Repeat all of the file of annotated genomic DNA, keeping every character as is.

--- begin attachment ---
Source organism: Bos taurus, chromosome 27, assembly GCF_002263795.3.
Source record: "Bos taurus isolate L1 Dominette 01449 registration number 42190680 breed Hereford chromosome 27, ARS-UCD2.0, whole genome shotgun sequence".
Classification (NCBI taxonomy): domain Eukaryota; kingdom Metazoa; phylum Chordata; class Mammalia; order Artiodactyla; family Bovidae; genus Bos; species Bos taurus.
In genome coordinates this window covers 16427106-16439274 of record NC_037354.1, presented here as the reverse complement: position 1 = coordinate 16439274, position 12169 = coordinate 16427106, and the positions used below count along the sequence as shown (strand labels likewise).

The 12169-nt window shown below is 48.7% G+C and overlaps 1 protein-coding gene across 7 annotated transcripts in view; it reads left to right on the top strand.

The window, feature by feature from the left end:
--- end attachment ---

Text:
Source organism: Bos taurus, chromosome 27, assembly GCF_002263795.3.
Source record: "Bos taurus isolate L1 Dominette 01449 registration number 42190680 breed Hereford chromosome 27, ARS-UCD2.0, whole genome shotgun sequence".
Classification (NCBI taxonomy): domain Eukaryota; kingdom Metazoa; phylum Chordata; class Mammalia; order Artiodactyla; family Bovidae; genus Bos; species Bos taurus.
In genome coordinates this window covers 16427106-16439274 of record NC_037354.1, presented here as the reverse complement: position 1 = coordinate 16439274, position 12169 = coordinate 16427106, and the positions used below count along the sequence as shown (strand labels likewise).

The 12169-nt window shown below is 48.7% G+C and overlaps 1 protein-coding gene across 7 annotated transcripts in view; it reads left to right on the top strand.

The window, feature by feature from the left end: